...In conformity with the precepts handed down by our Imperial ancestors we have always striven for the welfare of our subjects and for the happiness and welfare of all nations. This is precisely why we declared war against Great Britain and the United States.

...It was not our intention to infringe on the sovereignty of other nations or to carry out acts of aggression against their soil.

...Despite the valor of our land and naval forces, despite the valor of our heroic dead and despite the continued efforts the situation has not taken a turn for the better and neither has the aspect of the world situation taken a more favorable turn. Moreover, the enemy has employed its outrageous bomb and slaughtered untold numbers of innocent people.

...Accordingly, to continue the war under these circumstances would ultimately mean the extinction of our people and the utter destruction of human civilization. Under these circumstances how were we to save the millions of our subjects or justify ourselves to save the spirits of our Imperial ancestors.

...Let us be strong in our moral principles and firm in our ideals.

The official surrender was signed on September 2 aboard the battleship USS Missouri. A Gallup poll in August 1945 had 85 percent approving and 10 percent disapproving of the decision to drop the atomic bombs. It was believed the alternative to dropping the bombs was another invasion of Japan, another Okinawa but bigger, that dropping the bombs on Hiroshima and Nagasaki saved the lives of many American "boys."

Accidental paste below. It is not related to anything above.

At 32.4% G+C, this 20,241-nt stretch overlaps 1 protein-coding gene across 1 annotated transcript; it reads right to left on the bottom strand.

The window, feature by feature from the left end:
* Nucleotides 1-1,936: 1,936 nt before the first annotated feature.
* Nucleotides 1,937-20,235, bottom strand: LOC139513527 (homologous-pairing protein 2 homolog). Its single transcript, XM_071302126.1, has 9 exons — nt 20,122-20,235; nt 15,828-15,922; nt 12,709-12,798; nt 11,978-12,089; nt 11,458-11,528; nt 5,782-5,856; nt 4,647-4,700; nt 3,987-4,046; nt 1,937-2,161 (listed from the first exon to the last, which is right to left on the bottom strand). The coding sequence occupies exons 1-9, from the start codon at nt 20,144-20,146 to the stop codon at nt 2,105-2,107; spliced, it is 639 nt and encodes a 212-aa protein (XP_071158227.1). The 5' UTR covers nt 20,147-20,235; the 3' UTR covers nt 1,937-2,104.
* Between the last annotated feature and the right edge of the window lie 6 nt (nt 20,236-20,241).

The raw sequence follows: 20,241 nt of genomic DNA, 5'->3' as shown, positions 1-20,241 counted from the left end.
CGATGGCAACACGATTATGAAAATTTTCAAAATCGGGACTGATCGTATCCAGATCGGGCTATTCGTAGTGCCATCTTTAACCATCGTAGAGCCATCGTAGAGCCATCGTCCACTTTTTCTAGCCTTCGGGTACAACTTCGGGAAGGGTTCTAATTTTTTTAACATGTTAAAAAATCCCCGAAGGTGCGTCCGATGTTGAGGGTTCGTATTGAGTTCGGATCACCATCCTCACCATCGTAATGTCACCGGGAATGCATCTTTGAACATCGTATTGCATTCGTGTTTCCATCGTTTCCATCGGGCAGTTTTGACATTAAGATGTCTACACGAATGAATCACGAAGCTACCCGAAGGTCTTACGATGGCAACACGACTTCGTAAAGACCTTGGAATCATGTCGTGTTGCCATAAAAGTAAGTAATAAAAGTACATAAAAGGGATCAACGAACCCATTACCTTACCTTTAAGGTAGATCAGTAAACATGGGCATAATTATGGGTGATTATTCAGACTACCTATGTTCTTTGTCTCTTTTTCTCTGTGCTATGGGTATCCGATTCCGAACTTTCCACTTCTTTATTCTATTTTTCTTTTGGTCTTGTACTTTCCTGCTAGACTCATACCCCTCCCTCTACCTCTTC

General Eisenhower had been opposed to dropping the bomb, having stated that Japan was in effect already defeated and that dropping the bomb was completely unnecessary. And others were to ask why the US was in such a hurry, why it didn't choose the alternative of waiting for Japan to surrender while under siege. It would be suggested that the Truman administration had been concerned about ending the war quickly because the Soviet Union was scheduled to enter the war against Japan on August 15 and headed in the direction of Japan-occupied Manchuria and Korea.

CONTINUE READING: The Allied Occupation of Japan